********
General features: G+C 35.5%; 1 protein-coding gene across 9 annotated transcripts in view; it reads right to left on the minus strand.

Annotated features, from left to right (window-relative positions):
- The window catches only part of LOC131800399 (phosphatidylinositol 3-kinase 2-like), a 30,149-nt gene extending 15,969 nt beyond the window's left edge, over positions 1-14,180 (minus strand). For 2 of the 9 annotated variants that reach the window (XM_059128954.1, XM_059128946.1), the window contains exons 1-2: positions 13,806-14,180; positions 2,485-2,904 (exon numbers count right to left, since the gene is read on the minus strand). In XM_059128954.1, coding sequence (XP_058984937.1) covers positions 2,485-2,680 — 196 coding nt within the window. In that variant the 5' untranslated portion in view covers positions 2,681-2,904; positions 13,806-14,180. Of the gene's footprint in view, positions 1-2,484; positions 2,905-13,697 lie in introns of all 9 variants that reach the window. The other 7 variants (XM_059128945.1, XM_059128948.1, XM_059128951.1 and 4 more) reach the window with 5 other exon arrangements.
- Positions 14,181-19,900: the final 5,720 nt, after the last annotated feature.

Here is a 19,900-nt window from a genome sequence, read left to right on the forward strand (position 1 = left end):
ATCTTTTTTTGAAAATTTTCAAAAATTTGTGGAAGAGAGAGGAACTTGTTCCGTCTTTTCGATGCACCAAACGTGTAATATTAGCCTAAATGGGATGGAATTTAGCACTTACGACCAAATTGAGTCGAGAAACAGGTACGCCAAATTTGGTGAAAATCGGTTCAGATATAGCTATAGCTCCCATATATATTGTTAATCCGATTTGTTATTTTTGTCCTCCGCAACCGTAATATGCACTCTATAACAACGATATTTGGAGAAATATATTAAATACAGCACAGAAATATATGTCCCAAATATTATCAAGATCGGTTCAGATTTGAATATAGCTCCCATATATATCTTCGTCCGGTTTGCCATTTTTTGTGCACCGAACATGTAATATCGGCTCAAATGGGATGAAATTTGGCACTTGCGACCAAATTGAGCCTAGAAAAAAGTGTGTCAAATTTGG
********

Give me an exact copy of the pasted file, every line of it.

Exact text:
General features: G+C 35.5%; 1 protein-coding gene across 9 annotated transcripts in view; it reads right to left on the minus strand.

Annotated features, from left to right (window-relative positions):
- The window catches only part of LOC131800399 (phosphatidylinositol 3-kinase 2-like), a 30,149-nt gene extending 15,969 nt beyond the window's left edge, over positions 1-14,180 (minus strand). For 2 of the 9 annotated variants that reach the window (XM_059128954.1, XM_059128946.1), the window contains exons 1-2: positions 13,806-14,180; positions 2,485-2,904 (exon numbers count right to left, since the gene is read on the minus strand). In XM_059128954.1, coding sequence (XP_058984937.1) covers positions 2,485-2,680 — 196 coding nt within the window. In that variant the 5' untranslated portion in view covers positions 2,681-2,904; positions 13,806-14,180. Of the gene's footprint in view, positions 1-2,484; positions 2,905-13,697 lie in introns of all 9 variants that reach the window. The other 7 variants (XM_059128945.1, XM_059128948.1, XM_059128951.1 and 4 more) reach the window with 5 other exon arrangements.
- Positions 14,181-19,900: the final 5,720 nt, after the last annotated feature.

Here is a 19,900-nt window from a genome sequence, read left to right on the forward strand (position 1 = left end):
ATCTTTTTTTGAAAATTTTCAAAAATTTGTGGAAGAGAGAGGAACTTGTTCCGTCTTTTCGATGCACCAAACGTGTAATATTAGCCTAAATGGGATGGAATTTAGCACTTACGACCAAATTGAGTCGAGAAACAGGTACGCCAAATTTGGTGAAAATCGGTTCAGATATAGCTATAGCTCCCATATATATTGTTAATCCGATTTGTTATTTTTGTCCTCCGCAACCGTAATATGCACTCTATAACAACGATATTTGGAGAAATATATTAAATACAGCACAGAAATATATGTCCCAAATATTATCAAGATCGGTTCAGATTTGAATATAGCTCCCATATATATCTTCGTCCGGTTTGCCATTTTTTGTGCACCGAACATGTAATATCGGCTCAAATGGGATGAAATTTGGCACTTGCGACCAAATTGAGCCTAGAAAAAAGTGTGTCAAATTTGG